RADIUS session persistence


Session Persistence

Use Session Persistence where possible

When deploying Okta RADIUS Server Agent with a load balancer, Okta recommends using session persistence (aka sticky sessions) based on the end-user’s VPN client or IP to optimize performance, especially in situations where waiting for user input to 2FA challenge is done off-band (e.g. Okta Verify w/ Push). The Okta RADIUS Server Agent handles de-duplication of requests from the originating RADIUS client. However, if the requests are spread between multiple agents, they are only de-duplicated at Okta service side resulting in unnecessary load for both the RADIUS Server Agents and the Okta Service; this extra load would also count against your rate limits on the Okta Service. Recommended configuration for stickiness is generally using the Calling-Station-ID combined with the Framed-IP. Calling-Station-ID for many VPNs will be the client IP address of the originating client. If a different RADIUS attribute is storing the client IP address, then configure the load balancer to use that attribute instead.

Session persistence caveats

While we recommend a load balancer as it provides high availability and horizontal scale, it is possible to deploy the RADIUS Server Agent behind a load balancer without persistence, and this is still preferable to not using a load balancer at all, but readers should be aware that this model will forfeit most of the benefits of request de-duplication Okta RADIUS Server Agent performs at the agent level.

RADIUS uses connectionless UDP protocol and most clients will automatically resend requests on a periodic interval until they've received a response from the RADIUS Server Agent. If these "retries" get load balanced to different RADIUS Server Agents, each agent is going to be simultaneously doing the same work (processing the same RADIUS request), and the first one to get a response from Okta and send a response back to the client will "win".

Normally the first RADIUS Server Agent to receive the original request will be the first to respond, because it will make the call to Okta and get the response back before a retry from the client is ever issued. However, when using Okta Verify with Push factor, the RADIUS Server Agent which receives the request will sit and poll Okta until the user confirms/denies the push request on their phone. During this time, the RADIUS client is likely to send retries of the same push MFA request. In this scenario, if the retries are sent to the same RADIUS Server Agent, then the agent is smart enough to recognize those as duplicate packets and drop them immediately. But if the retry is load balanced to a different RADIUS Server Agent, that agent will process the request as a net new request and initiate the push notification again. In order to minimize the effects of this behavior, Okta recommends that you set the RADIUS client retry interval to 30 seconds or higher if you deploy in a load-balanced environment that does not support stickiness. This generally gives the end-user enough time to receive the push notification and respond to it before the RADIUS client starts sending retries.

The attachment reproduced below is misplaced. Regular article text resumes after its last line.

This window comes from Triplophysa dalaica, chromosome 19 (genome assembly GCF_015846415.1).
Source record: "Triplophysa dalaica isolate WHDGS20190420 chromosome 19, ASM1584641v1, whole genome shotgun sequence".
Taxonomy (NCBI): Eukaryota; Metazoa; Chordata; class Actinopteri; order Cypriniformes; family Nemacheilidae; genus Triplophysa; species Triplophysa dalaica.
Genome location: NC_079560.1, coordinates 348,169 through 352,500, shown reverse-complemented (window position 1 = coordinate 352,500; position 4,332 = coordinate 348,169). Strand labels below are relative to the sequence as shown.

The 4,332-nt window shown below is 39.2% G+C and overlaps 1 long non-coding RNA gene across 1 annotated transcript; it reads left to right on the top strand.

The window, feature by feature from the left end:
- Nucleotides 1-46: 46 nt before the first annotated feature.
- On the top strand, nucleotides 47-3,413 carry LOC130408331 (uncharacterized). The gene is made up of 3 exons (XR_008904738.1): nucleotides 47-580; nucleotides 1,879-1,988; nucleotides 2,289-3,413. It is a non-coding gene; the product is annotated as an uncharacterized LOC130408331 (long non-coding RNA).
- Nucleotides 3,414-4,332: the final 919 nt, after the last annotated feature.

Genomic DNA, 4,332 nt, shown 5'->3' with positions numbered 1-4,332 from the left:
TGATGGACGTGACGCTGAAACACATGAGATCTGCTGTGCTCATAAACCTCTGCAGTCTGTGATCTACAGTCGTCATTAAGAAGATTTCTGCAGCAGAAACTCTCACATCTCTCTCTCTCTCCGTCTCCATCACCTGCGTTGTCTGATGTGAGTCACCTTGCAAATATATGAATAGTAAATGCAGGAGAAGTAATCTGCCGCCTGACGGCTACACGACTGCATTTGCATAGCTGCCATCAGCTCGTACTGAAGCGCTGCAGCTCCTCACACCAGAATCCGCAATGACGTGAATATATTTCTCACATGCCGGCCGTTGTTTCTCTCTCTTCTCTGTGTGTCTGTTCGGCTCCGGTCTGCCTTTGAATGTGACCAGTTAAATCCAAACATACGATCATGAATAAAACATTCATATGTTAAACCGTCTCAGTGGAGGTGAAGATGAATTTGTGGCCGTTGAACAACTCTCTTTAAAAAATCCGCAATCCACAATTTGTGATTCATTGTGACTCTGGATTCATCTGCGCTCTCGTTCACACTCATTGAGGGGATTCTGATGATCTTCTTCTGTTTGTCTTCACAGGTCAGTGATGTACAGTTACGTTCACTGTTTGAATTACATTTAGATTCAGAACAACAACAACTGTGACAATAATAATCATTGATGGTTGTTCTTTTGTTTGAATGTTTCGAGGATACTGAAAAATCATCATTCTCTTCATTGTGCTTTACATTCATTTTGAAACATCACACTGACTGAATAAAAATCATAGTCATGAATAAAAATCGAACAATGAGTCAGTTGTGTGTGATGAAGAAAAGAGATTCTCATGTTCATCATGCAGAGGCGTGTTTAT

Another possibility for race conditions (in the absence of load balancer persistence) is if a particular RADIUS Server Agent becomes backlogged with a large queue of requests. This can happen if there are not enough worker threads configured on the agent, or if those threads are all consumed by long-running requests such as Okta Verify with Push or slow responses from the Okta service such as where the Okta service has to round-trip back into your on-prem Active Directory agent in order to authenticate the user, and then respond back to the RADIUS Server Agent which then has to respond back to the RADIUS client. In this case, retries again are a concern because if they are load-balanced to other agents, it depends on which agent gets around to processing the request first. Again this is generally safe no matter which agent "wins", but it will be harder to debug the system as a whole.